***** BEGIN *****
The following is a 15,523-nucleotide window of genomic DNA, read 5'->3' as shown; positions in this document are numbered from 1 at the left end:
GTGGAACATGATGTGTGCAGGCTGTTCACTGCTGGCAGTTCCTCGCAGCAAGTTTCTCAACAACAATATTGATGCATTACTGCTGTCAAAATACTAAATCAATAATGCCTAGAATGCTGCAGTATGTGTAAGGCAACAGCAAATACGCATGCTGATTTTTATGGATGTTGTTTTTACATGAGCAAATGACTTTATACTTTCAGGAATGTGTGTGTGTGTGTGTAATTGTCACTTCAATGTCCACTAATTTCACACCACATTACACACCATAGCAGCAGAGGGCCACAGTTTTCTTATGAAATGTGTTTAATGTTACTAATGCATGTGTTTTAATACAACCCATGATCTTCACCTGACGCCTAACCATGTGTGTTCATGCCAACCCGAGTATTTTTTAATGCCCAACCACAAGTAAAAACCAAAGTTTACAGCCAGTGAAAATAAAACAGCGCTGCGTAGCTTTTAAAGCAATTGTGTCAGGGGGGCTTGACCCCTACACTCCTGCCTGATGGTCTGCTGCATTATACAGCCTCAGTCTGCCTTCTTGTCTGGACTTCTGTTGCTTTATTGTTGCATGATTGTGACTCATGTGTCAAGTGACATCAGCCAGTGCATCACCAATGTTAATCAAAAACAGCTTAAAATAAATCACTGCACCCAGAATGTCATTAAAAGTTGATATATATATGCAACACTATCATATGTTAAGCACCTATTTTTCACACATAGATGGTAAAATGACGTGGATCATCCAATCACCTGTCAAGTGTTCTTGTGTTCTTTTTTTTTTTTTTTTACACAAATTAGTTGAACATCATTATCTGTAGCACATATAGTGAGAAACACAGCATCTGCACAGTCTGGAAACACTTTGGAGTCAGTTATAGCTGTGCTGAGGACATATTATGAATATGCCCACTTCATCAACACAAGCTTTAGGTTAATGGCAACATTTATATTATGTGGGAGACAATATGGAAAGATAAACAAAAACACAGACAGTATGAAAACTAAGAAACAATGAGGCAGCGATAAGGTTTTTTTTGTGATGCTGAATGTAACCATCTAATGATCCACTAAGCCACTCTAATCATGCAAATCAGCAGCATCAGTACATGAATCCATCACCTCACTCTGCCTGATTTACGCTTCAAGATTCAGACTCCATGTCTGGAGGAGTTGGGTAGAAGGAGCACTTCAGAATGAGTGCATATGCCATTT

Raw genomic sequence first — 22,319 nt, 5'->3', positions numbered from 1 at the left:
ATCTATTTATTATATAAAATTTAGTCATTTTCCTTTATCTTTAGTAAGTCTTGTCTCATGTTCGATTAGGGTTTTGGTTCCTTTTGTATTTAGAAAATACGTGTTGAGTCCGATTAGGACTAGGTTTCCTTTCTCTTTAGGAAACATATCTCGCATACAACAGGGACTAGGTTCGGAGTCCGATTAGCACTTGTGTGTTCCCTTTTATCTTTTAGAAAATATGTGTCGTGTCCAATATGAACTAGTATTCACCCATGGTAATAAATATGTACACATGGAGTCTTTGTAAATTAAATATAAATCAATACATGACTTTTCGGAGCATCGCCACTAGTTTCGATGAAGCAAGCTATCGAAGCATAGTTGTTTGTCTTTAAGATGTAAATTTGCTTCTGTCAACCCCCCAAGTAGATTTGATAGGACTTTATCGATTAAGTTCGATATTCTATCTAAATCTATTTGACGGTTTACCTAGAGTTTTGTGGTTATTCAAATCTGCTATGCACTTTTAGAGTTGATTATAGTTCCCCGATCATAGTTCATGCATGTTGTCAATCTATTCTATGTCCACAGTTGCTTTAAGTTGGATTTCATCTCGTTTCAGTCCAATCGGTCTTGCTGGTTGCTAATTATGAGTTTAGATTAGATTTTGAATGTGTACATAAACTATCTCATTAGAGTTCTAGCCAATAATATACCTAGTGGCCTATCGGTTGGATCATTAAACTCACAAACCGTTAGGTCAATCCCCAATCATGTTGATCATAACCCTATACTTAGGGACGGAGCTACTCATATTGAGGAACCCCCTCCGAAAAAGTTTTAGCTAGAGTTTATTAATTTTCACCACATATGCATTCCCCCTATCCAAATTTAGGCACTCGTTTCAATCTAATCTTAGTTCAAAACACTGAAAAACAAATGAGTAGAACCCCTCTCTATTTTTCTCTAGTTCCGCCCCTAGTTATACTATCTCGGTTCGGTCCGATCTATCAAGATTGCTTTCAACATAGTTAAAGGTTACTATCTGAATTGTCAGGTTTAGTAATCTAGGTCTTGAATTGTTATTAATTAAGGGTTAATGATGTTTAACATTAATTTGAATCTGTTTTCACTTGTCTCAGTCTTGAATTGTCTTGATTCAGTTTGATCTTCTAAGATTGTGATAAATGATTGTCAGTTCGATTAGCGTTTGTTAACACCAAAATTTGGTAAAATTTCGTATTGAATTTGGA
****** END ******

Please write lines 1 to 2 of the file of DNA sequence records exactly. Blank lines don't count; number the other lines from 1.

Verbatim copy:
The following is a 15,523-nucleotide window of genomic DNA, read 5'->3' as shown; positions in this document are numbered from 1 at the left end:
GTGGAACATGATGTGTGCAGGCTGTTCACTGCTGGCAGTTCCTCGCAGCAAGTTTCTCAACAACAATATTGATGCATTACTGCTGTCAAAATACTAAATCAATAATGCCTAGAATGCTGCAGTATGTGTAAGGCAACAGCAAATACGCATGCTGATTTTTATGGATGTTGTTTTTACATGAGCAAATGACTTTATACTTTCAGGAATGTGTGTGTGTGTGTGTAATTGTCACTTCAATGTCCACTAATTTCACACCACATTACACACCATAGCAGCAGAGGGCCACAGTTTTCTTATGAAATGTGTTTAATGTTACTAATGCATGTGTTTTAATACAACCCATGATCTTCACCTGACGCCTAACCATGTGTGTTCATGCCAACCCGAGTATTTTTTAATGCCCAACCACAAGTAAAAACCAAAGTTTACAGCCAGTGAAAATAAAACAGCGCTGCGTAGCTTTTAAAGCAATTGTGTCAGGGGGGCTTGACCCCTACACTCCTGCCTGATGGTCTGCTGCATTATACAGCCTCAGTCTGCCTTCTTGTCTGGACTTCTGTTGCTTTATTGTTGCATGATTGTGACTCATGTGTCAAGTGACATCAGCCAGTGCATCACCAATGTTAATCAAAAACAGCTTAAAATAAATCACTGCACCCAGAATGTCATTAAAAGTTGATATATATATGCAACACTATCATATGTTAAGCACCTATTTTTCACACATAGATGGTAAAATGACGTGGATCATCCAATCACCTGTCAAGTGTTCTTGTGTTCTTTTTTTTTTTTTTTTACACAAATTAGTTGAACATCATTATCTGTAGCACATATAGTGAGAAACACAGCATCTGCACAGTCTGGAAACACTTTGGAGTCAGTTATAGCTGTGCTGAGGACATATTATGAATATGCCCACTTCATCAACACAAGCTTTAGGTTAATGGCAACATTTATATTATGTGGGAGACAATATGGAAAGATAAACAAAAACACAGACAGTATGAAAACTAAGAAACAATGAGGCAGCGATAAGGTTTTTTTTGTGATGCTGAATGTAACCATCTAATGATCCACTAAGCCACTCTAATCATGCAAATCAGCAGCATCAGTACATGAATCCATCACCTCACTCTGCCTGATTTACGCTTCAAGATTCAGACTCCATGTCTGGAGGAGTTGGGTAGAAGGAGCACTTCAGAATGAGTGCATATGCCATTT